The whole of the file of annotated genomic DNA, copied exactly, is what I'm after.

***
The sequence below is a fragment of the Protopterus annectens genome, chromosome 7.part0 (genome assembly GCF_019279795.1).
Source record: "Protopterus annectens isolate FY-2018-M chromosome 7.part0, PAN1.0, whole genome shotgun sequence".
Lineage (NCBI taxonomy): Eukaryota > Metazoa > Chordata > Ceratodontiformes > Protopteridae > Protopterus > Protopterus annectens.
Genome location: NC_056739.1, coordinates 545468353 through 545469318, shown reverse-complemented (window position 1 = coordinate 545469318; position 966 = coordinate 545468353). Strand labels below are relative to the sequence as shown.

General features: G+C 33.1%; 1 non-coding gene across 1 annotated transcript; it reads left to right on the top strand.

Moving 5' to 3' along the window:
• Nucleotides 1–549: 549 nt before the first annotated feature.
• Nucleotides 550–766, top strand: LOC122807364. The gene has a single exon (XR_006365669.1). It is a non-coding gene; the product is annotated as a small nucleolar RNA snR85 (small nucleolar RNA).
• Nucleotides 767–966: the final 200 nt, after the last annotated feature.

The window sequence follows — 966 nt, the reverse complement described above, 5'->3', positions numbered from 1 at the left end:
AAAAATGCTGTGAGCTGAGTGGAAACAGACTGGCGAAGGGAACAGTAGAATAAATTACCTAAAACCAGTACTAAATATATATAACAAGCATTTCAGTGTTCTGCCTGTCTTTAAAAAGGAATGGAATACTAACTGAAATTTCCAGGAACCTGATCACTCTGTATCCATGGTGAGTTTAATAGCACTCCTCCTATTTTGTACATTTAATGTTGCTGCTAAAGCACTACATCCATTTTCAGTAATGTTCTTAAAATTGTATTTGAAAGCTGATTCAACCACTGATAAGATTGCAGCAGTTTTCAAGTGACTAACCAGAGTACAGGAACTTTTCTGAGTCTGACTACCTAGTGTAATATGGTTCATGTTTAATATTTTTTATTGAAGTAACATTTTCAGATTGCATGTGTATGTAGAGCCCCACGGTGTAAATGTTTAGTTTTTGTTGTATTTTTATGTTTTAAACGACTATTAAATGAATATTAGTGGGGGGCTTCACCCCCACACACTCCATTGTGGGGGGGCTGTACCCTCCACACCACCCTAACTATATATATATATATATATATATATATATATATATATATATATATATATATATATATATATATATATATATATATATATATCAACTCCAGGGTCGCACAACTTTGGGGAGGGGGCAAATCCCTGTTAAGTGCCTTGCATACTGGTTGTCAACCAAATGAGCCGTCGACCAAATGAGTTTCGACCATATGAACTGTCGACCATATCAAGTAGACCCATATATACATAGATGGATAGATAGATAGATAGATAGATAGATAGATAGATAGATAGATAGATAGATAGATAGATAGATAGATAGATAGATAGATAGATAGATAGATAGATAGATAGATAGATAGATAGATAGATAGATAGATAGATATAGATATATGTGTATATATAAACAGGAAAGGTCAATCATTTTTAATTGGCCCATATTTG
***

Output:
The sequence below is a fragment of the Protopterus annectens genome, chromosome 7.part0 (genome assembly GCF_019279795.1).
Source record: "Protopterus annectens isolate FY-2018-M chromosome 7.part0, PAN1.0, whole genome shotgun sequence".
Lineage (NCBI taxonomy): Eukaryota > Metazoa > Chordata > Ceratodontiformes > Protopteridae > Protopterus > Protopterus annectens.
Genome location: NC_056739.1, coordinates 545468353 through 545469318, shown reverse-complemented (window position 1 = coordinate 545469318; position 966 = coordinate 545468353). Strand labels below are relative to the sequence as shown.

General features: G+C 33.1%; 1 non-coding gene across 1 annotated transcript; it reads left to right on the top strand.

Moving 5' to 3' along the window:
• Nucleotides 1–549: 549 nt before the first annotated feature.
• Nucleotides 550–766, top strand: LOC122807364. The gene has a single exon (XR_006365669.1). It is a non-coding gene; the product is annotated as a small nucleolar RNA snR85 (small nucleolar RNA).
• Nucleotides 767–966: the final 200 nt, after the last annotated feature.

The window sequence follows — 966 nt, the reverse complement described above, 5'->3', positions numbered from 1 at the left end:
AAAAATGCTGTGAGCTGAGTGGAAACAGACTGGCGAAGGGAACAGTAGAATAAATTACCTAAAACCAGTACTAAATATATATAACAAGCATTTCAGTGTTCTGCCTGTCTTTAAAAAGGAATGGAATACTAACTGAAATTTCCAGGAACCTGATCACTCTGTATCCATGGTGAGTTTAATAGCACTCCTCCTATTTTGTACATTTAATGTTGCTGCTAAAGCACTACATCCATTTTCAGTAATGTTCTTAAAATTGTATTTGAAAGCTGATTCAACCACTGATAAGATTGCAGCAGTTTTCAAGTGACTAACCAGAGTACAGGAACTTTTCTGAGTCTGACTACCTAGTGTAATATGGTTCATGTTTAATATTTTTTATTGAAGTAACATTTTCAGATTGCATGTGTATGTAGAGCCCCACGGTGTAAATGTTTAGTTTTTGTTGTATTTTTATGTTTTAAACGACTATTAAATGAATATTAGTGGGGGGCTTCACCCCCACACACTCCATTGTGGGGGGGCTGTACCCTCCACACCACCCTAACTATATATATATATATATATATATATATATATATATATATATATATATATATATATATATATATATATATATATATATATATCAACTCCAGGGTCGCACAACTTTGGGGAGGGGGCAAATCCCTGTTAAGTGCCTTGCATACTGGTTGTCAACCAAATGAGCCGTCGACCAAATGAGTTTCGACCATATGAACTGTCGACCATATCAAGTAGACCCATATATACATAGATGGATAGATAGATAGATAGATAGATAGATAGATAGATAGATAGATAGATAGATAGATAGATAGATAGATAGATAGATAGATAGATAGATAGATAGATAGATAGATAGATAGATAGATAGATAGATAGATAGATATAGATATATGTGTATATATAAACAGGAAAGGTCAATCATTTTTAATTGGCCCATATTTG